Sturridge: People think I chase money. I just want to win
Published 22/03/2014 | 10:56
When the Liverpool coach draws nearer to the Cardiff City Stadium on Saturday, Daniel Sturridge will be staring at his smart phone admiring himself. It is not the vanity project it might seem.
Sturridge analyses videos of his goals on the way to games in his quest for self-improvement rather than self-absorption, but a recurring theme of the striker’s career is how one has often been mistaken for the other.
Little wonder recent weeks have seen Sturridge embark on a charm offensive as potent and persuasive as his partnership with Luis Suárez.
The 24-year-old arrived on Merseyside 18 months ago wounded, disillusioned and as suspicious of the football industry as many had become of him, his experiences at Manchester City and Chelsea ensuring - to those on the outside - that he appeared introverted and aloof.
Now the Liverpool striker is confronting the misconceptions and smears that caused distress and detachment, confirming what the majority of those who worked with him have long argued.
The overriding impression now is of a gifted but occasionally disenchanted kid hunting the ball, not the money, to prove he had the talent to become a Premier League superstar.
"Maybe because I played for City and Chelsea, people think ‘oh he has played for big clubs’ but I have always chased to play," says Sturridge.
"I want to be successful, I’m a winner and I’ve always wanted to win - but it’s not about sitting on the bench, it’s not about watching from the sidelines and earning money and being content. It’s about playing, living your dream, winning medals and leaving the pitch with a smile on your face.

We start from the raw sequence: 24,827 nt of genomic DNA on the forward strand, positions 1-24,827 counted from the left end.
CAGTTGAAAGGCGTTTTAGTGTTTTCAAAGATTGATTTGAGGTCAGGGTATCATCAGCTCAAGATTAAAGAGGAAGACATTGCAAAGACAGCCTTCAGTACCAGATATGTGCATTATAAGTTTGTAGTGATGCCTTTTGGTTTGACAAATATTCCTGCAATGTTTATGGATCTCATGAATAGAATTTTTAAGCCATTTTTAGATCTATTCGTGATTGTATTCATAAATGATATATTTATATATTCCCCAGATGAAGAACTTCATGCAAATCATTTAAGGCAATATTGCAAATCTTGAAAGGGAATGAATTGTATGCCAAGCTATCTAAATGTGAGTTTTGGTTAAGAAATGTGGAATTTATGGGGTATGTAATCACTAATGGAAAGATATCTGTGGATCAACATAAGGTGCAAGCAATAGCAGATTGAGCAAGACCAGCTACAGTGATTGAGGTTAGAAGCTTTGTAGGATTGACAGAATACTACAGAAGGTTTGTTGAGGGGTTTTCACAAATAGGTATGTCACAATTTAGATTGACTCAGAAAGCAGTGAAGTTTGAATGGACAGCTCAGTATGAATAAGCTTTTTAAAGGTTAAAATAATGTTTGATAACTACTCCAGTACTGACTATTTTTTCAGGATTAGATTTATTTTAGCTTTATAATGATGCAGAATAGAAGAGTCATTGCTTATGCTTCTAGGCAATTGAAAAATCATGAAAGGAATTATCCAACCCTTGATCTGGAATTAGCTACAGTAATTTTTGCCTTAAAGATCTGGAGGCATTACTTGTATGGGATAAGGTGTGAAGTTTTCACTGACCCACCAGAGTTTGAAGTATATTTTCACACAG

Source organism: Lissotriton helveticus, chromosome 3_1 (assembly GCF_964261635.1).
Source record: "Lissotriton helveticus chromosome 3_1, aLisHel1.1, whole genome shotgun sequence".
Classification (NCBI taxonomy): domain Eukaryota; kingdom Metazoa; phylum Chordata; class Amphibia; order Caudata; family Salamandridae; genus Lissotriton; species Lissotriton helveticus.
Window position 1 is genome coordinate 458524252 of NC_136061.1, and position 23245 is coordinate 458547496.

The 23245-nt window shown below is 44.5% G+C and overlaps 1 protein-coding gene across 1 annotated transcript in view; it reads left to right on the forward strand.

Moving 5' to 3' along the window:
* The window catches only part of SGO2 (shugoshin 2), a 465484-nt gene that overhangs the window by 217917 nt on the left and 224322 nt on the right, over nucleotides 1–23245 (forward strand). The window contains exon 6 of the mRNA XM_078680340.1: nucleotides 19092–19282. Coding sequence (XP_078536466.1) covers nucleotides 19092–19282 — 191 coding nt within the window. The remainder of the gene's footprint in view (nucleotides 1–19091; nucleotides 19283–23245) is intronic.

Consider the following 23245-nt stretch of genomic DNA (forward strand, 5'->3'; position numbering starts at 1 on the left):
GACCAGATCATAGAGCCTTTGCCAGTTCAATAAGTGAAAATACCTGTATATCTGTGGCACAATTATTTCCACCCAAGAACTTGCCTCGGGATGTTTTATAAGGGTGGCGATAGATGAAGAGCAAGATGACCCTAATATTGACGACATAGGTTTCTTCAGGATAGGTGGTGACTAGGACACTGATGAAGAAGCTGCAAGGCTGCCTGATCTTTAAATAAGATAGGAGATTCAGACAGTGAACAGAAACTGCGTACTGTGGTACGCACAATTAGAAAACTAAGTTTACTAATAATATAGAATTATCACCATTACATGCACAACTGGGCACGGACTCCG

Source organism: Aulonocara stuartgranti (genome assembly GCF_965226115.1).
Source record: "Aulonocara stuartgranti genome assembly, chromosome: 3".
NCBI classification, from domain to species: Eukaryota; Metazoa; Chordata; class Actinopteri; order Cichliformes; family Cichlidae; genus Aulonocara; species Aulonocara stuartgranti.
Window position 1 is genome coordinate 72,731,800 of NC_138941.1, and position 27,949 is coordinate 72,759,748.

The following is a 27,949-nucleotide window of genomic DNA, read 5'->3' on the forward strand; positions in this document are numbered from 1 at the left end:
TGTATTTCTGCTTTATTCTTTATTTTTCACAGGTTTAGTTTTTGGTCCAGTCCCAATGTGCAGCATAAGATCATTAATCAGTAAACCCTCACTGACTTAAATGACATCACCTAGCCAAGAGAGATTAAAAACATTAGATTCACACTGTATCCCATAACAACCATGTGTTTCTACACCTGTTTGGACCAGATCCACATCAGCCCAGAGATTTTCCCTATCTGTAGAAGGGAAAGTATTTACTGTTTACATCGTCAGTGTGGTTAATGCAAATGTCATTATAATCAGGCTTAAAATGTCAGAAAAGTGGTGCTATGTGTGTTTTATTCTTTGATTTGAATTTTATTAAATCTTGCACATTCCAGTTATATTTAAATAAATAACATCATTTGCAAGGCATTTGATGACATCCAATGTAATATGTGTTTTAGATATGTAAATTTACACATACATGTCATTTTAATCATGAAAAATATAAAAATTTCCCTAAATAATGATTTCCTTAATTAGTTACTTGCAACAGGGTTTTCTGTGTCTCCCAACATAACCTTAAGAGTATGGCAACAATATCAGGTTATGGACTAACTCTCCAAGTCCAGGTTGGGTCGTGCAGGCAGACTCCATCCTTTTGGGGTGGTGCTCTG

"When you’re a kid you dream about playing football, of playing as much as you can until your mum calls you in and you can't play any longer. People think I got loads of money at City and left for Chelsea to chase more money. They said ‘he’s a money grabber’ yet they were the richest club in the world, so how was I chasing the money when I was leaving them?
"I moved to Chelsea because they told me I would get opportunities and they believed in me. I wanted to learn from Didier Drogba and Nicolas Anelka. I thought when Didier moved on, I would be next in line but it wasn’t the case.
"It is difficult for young players who are involved at a club with a lot of money. If they can buy the world’s best striker who has scored 30 goals a season two years in a row, why are they going to give an 18-year-old English player who’s not experienced first team football a chance? Young players should seek first-team football. That’s what I wanted to do."
If there is a root cause for fractious relationships at junior and senior level, it is that Sturridge was not prepared to be compliant when backing himself. His father Michael and uncle Dean, both ex-professional footballers, intervened when they feared suppression (Sturridge often says 'we' rather than 'I' to explain his thoughts). His goal ratio for Liverpool suggests they had a point.
"My dad’s view about coaching is you have to express yourself. A lot of the time when I was at academies, I wasn’t allowed to," he says. "At Villa they thought I would improve if they played me central midfield. My dad didn’t see that, so we left.